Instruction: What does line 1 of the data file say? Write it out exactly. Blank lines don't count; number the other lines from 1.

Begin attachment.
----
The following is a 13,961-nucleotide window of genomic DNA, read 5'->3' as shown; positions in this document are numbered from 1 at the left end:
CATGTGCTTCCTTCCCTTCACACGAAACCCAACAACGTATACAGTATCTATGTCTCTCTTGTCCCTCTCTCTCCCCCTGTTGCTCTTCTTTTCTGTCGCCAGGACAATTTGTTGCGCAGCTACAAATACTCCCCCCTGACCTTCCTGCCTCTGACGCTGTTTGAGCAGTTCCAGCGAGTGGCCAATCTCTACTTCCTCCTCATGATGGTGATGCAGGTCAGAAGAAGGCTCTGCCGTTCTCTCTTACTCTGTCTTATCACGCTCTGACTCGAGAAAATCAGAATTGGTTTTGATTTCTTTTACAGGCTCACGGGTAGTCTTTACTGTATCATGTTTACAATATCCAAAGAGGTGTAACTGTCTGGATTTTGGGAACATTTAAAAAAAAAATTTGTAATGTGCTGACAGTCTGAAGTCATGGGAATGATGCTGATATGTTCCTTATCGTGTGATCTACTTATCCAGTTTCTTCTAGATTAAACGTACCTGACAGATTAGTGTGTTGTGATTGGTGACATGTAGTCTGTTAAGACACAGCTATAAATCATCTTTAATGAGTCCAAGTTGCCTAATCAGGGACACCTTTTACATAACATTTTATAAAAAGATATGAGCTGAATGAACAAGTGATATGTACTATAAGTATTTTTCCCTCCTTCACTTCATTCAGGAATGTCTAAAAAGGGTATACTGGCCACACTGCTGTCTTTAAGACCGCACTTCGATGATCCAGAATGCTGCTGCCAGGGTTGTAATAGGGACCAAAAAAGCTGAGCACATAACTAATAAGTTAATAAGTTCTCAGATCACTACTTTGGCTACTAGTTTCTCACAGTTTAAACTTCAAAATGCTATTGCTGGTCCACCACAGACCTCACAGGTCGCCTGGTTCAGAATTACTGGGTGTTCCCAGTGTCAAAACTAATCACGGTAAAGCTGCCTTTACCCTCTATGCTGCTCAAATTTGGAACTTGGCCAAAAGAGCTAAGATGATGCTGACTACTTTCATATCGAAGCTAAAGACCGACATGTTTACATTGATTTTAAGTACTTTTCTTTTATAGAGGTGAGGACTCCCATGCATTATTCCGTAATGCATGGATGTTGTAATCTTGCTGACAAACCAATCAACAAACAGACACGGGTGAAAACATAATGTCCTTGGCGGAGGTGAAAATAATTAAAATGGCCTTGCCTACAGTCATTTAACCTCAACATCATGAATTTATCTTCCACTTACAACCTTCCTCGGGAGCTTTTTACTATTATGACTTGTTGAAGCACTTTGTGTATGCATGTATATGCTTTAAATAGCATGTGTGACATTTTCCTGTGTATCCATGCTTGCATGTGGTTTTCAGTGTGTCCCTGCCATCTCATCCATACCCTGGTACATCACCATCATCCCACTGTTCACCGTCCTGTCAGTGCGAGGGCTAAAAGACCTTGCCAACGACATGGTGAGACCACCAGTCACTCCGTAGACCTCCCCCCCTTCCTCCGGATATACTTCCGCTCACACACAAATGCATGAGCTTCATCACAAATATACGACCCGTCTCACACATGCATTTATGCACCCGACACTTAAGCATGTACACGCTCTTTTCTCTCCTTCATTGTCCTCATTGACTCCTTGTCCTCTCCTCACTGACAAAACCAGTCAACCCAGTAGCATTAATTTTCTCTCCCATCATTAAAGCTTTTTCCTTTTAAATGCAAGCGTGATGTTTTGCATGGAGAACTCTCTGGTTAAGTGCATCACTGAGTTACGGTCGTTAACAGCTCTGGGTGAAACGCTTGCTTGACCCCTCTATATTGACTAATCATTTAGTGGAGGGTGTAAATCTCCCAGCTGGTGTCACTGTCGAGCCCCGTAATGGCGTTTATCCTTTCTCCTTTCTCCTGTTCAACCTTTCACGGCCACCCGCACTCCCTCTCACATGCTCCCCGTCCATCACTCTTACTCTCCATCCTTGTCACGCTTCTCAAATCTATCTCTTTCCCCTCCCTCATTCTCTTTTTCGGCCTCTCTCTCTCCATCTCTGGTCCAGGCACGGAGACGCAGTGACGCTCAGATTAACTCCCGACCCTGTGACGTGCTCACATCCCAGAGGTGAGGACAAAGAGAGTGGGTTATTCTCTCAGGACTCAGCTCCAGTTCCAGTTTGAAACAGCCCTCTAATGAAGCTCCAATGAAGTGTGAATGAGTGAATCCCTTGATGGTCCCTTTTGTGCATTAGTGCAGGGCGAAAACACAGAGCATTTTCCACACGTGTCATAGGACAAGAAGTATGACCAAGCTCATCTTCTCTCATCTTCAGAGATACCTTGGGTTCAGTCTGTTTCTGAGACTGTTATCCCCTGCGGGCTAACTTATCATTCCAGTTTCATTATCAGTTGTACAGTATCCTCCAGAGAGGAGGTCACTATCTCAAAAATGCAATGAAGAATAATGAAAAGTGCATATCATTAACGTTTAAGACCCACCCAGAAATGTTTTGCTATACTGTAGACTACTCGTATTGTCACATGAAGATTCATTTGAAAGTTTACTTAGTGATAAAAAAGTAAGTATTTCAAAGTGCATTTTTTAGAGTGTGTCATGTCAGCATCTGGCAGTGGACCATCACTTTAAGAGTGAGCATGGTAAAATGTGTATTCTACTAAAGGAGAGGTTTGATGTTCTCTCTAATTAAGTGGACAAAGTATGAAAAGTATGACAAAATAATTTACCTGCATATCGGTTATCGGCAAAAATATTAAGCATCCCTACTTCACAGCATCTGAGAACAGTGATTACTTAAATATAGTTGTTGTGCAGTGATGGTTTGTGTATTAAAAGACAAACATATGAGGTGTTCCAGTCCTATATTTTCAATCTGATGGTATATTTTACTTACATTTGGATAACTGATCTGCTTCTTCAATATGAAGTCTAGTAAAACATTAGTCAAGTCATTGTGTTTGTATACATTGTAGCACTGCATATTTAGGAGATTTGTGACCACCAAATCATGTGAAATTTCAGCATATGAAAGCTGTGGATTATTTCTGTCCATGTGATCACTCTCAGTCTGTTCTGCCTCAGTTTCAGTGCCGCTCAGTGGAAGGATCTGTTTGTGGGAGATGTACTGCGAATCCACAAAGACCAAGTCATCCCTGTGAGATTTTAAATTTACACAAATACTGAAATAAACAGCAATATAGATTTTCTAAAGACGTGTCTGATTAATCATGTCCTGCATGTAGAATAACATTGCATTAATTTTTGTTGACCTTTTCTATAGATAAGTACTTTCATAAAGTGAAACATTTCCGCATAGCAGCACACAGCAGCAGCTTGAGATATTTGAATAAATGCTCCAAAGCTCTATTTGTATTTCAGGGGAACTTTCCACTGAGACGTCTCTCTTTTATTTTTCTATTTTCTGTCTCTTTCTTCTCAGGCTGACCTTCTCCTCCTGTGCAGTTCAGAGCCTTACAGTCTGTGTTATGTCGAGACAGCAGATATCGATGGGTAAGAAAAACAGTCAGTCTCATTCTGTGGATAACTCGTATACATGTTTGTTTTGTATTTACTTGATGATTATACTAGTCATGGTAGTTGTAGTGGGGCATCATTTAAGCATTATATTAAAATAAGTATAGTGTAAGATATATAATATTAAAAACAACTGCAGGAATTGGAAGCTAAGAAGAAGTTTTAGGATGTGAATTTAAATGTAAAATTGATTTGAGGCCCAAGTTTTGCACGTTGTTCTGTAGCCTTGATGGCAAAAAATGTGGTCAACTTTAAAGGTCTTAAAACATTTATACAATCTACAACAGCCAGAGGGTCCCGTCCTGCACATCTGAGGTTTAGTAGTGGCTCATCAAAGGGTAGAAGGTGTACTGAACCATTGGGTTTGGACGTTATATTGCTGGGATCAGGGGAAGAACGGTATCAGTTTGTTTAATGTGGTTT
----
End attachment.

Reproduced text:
The following is a 13,961-nucleotide window of genomic DNA, read 5'->3' as shown; positions in this document are numbered from 1 at the left end: